Contract Law

Topics: Contract, Contract law, Breach of contract Pages: 28 (4963 words) Published: October 3, 2012


S.2(h) Contract Act 1950 : An agreement enforceable by law. Legally binding between parties.


INTRODUCTION (continue..)
 (a) (b)

Legislation governing contracts: Contracts Act 1950 English Law - By virtue of S.5 of the Civil Law Act (When there are no provisions in the Contract Act)


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S. 2(a) Contracts Act
“When one person signifies to another his willingness to do or to abstain from doing anything, with a view to obtaining the assent of that other to the act or abstinence, he is said to make a proposal.” 5

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Something which is capable of being converted into an agreement by its acceptance.

A definite promise to be bound provided certain specified terms are accepted.


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The person making the proposal is known as the “promisor” / “offeror” / “proposer”.

The person expected to accept the offer is known as the “promisee” / “offeree” / “acceptor”. 7

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Makes the offer

Promisor/ Offeror/ Accepts the offer

Promisee/ Offeree/




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Affin Credit (Malaysia) Sdn Bhd. v. Yap Yuen Fui * Lack of offer & acceptance in a purported hire-purchase agreement. * The court declared it void ab initio (void from the beginning).


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A proposal must be distinguished from an invitation to treat. Examples of invitation to treat: – goods displayed in shop windows and shelves – advertisement – auctions – catalogues – price lists 10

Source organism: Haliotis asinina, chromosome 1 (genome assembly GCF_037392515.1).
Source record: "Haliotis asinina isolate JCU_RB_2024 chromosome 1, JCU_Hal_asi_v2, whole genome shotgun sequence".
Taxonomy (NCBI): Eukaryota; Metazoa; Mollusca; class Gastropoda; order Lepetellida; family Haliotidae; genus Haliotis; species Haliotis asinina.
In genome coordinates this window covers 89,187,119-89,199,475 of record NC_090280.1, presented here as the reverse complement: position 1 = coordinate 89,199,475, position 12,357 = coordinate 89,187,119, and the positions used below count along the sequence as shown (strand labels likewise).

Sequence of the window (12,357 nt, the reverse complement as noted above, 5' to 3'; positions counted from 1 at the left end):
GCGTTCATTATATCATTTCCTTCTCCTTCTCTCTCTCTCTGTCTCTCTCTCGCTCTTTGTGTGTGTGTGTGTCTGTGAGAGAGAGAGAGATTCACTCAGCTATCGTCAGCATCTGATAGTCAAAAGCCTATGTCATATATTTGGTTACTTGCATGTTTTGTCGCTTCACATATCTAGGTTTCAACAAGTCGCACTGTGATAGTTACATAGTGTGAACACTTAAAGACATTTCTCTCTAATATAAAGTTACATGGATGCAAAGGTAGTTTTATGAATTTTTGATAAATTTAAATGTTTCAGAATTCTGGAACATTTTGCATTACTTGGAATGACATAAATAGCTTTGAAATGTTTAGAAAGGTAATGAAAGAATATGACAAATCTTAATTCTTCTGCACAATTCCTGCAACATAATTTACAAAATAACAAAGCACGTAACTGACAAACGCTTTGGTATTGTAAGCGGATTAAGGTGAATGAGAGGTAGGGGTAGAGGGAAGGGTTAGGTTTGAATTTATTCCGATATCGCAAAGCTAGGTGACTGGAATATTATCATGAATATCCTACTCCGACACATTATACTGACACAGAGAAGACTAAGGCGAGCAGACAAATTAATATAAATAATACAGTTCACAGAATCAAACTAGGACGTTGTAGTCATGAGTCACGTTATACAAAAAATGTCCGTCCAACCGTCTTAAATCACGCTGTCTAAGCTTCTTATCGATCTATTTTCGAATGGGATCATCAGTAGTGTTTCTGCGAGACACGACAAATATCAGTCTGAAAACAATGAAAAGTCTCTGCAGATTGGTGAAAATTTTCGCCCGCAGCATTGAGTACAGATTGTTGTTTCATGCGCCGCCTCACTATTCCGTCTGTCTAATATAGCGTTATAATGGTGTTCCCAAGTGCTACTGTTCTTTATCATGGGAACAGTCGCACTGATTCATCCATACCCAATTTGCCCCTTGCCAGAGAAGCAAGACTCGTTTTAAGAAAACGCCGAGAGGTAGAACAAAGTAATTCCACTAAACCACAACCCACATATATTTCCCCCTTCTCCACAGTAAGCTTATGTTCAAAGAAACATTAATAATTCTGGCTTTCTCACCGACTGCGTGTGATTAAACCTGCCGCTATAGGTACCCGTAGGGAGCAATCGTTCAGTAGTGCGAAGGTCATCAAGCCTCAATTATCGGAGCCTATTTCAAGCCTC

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Display of goods:
* * Not a proposal to sell – invitation not capable of being accepted. Shop-owner merely holds himself prepared to consider proposals made to him at the suggested prices. An offer to buy is made when the customer puts the goods in a basket or takes the item off the shelf. The contract is only made at the cashier’s desk when the customer pays for the item.




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Pharmaceutical Society of Great Britain v. Boots Cash Chemist Ltd. Facts of the case: Defendants charged under the Pharmacy and Poisons Act 1933 (U.K.) which provided that it was unlawful to sell certain poisons unless such sale was supervised by a registered pharmacist. The defendant argued that in every case involving drugs, a pharmacist supervised the transaction at the cashier’s desk and was authorized to prevent a sale. Held: The display was only an invitation to treat. A proposal to buy was made when the customer placed the articles in the basket. Contract of sale would only be made at the cashier’s desk. Therefore, shop owners had 12 not made an unlawful sale.

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Advertisement: * Only an invitation to applicants to make an offer and not an offer itself. * It is an attempt to induce offer. 13

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Coelho v. The Public Services Commission Fact of the case: Applicant applied for a position in response to a newspaper advertisement. He was later informed that his application had been accepted. Subsequently, the Public Service Commission attempted to terminate his employment on the basis that he was appointed on probation. Applicant then applied to the court for an order to quash the decision. Held: The advertisement was an invitation to qualified persons to apply and the resulting application were offers. Termination of applicant invalid. 14

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Auction: * When an auctioneer invites bids, he is merely making an invitation to treat, and when a bidder makes a bid, he is making an offer. * The contract (i.e. the sale), is only made when the auctioneer announces its completion by the fall of the hammer.


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